Health is an issue for each and every one of us and, as such, has shown up in artistic representations of the body throughout history. We see this concern echoed, for example, in the body assailed by illness and the ravages of epidemics like leprosy or the plague; in the vivisections of anatomy lessons; and in portraits of individuals beset by mental illness. While curative powers were attributed to certain images during the Renaissance, the art of today confronts us with scourges like AIDS and cancer; it gives us a different perspective on the world of contemporary pharmaceuticals; and it places us squarely before a body marked by suffering and, at times, by shame. Biological, neurological and medical knowledge resonate in the works brought together for this exhibition, and show how the borders between art and science are gradually becoming more porous.
Health is an issue for each and every one of us and, as such, has shown up in artistic representations of the body throughout history. We see this concern echoed, for example, in the body assailed by illness and the ravages of epidemics like leprosy or the plague; in the vivisections of anatomy lessons; and in portraits of individuals beset by mental illness. While curative powers were attributed to certain images during the Renaissance, the art of today confronts us with scourges like AIDS and cancer; it gives us a different perspective on the world of contemporary pharmaceuticals; and it places us squarely before a body marked by suffering and, at times, by shame. Biological, neurological and medical knowledge resonate in the works brought together for this exhibition, and show how the borders between art and science are gradually becoming more porous.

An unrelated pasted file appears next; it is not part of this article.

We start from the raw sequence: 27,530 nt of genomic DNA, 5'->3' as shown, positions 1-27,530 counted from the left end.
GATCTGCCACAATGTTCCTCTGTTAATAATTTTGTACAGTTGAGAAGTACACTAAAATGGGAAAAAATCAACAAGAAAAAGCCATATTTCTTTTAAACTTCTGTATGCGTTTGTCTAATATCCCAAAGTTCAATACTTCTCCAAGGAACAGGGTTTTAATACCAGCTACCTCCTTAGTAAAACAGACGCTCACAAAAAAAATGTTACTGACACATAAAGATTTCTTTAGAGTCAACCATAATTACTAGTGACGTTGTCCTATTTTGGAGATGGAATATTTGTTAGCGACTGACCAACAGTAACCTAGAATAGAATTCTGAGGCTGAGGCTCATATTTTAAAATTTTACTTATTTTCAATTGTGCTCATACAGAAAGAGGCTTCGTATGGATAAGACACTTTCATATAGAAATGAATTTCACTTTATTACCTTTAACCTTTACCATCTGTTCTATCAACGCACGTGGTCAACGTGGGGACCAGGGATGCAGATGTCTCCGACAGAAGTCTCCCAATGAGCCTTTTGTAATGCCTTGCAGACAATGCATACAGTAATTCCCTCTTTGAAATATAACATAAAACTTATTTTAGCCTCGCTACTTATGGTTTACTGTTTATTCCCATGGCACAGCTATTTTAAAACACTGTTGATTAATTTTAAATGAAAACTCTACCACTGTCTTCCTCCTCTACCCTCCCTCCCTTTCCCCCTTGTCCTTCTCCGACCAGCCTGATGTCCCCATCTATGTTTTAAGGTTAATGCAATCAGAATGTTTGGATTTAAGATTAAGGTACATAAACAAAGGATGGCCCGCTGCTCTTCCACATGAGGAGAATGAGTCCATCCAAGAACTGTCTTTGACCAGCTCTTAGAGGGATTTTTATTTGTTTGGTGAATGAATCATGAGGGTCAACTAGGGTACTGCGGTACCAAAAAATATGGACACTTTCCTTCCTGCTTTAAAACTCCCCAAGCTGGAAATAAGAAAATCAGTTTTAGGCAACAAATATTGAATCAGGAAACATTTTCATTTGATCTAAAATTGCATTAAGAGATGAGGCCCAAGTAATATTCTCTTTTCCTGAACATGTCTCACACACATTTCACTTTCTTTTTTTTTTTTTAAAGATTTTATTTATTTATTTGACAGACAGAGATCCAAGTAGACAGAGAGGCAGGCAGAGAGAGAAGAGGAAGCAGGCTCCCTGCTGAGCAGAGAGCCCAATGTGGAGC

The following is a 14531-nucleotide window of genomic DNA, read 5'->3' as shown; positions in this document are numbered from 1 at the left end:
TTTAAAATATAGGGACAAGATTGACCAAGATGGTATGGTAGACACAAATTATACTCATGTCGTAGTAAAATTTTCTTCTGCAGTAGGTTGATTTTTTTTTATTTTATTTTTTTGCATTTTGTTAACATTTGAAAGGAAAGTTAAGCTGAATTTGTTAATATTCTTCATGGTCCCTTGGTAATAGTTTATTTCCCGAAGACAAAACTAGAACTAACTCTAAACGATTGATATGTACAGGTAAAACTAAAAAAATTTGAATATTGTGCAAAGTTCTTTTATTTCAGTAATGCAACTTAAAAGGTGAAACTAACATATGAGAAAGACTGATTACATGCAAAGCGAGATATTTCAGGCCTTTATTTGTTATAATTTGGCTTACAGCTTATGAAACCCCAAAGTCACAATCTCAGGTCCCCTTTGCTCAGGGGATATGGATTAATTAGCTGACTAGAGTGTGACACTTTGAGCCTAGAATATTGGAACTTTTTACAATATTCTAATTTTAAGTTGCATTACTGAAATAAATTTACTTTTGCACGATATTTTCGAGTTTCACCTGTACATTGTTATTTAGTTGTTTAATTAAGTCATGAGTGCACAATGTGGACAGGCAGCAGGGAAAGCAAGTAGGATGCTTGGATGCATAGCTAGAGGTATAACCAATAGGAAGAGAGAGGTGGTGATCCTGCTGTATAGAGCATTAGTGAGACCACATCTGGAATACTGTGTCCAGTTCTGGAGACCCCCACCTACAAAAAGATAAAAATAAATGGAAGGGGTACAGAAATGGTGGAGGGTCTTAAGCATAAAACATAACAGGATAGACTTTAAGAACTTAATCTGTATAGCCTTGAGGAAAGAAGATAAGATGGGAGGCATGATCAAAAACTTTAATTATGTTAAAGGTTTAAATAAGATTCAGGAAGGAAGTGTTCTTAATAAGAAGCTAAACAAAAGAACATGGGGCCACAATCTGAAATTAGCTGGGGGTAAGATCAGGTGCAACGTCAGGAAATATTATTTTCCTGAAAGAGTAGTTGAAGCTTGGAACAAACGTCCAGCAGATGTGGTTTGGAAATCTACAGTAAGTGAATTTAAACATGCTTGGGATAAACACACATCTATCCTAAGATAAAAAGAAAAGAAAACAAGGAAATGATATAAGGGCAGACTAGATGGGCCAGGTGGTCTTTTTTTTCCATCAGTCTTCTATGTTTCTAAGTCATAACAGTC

© Galerie de l'UQAM 2007. All rights reserved

Petites proses

"Petites proses" - photographic triptych

Artist: Nicole Jolicœur, Photo: Richard-Max Tremblay
Collection of Université du Québec à Montréal - gift of the artist
c. 1998
silver prints on paper
120 x 120 cm each
2003.6.1-3
© Université du Québec à Montréal, Galerie de l’UQAM


Nicole Jolicœur uses photography to bring scientific and artistic ways of thinking up against one another, examining models of representation in the space she establishes for her interrogative strategies. The Petites proses [Short Prose Pieces] series attests to the studies the artist has conducted on hysteria, as 19th-century medicine came to know it and as it has been depicted in photography. Jolicœur is interested in the obsessive investigative activity of the medical world, as manifested in its clinical observation and documentation of wounds appearing, unfailingly, on female bodies. Her works point to the ambivalence and the element of belief associated with the scientific gaze, which thinks that it can adduce photographic proof to establish the iconography of inner turmoil. The triptych presents three busts of women covered with stigmata and markings due to the phenomenon of dermography, which attests to the fragility inscribed on bodies subjected to the ambitions of scientists.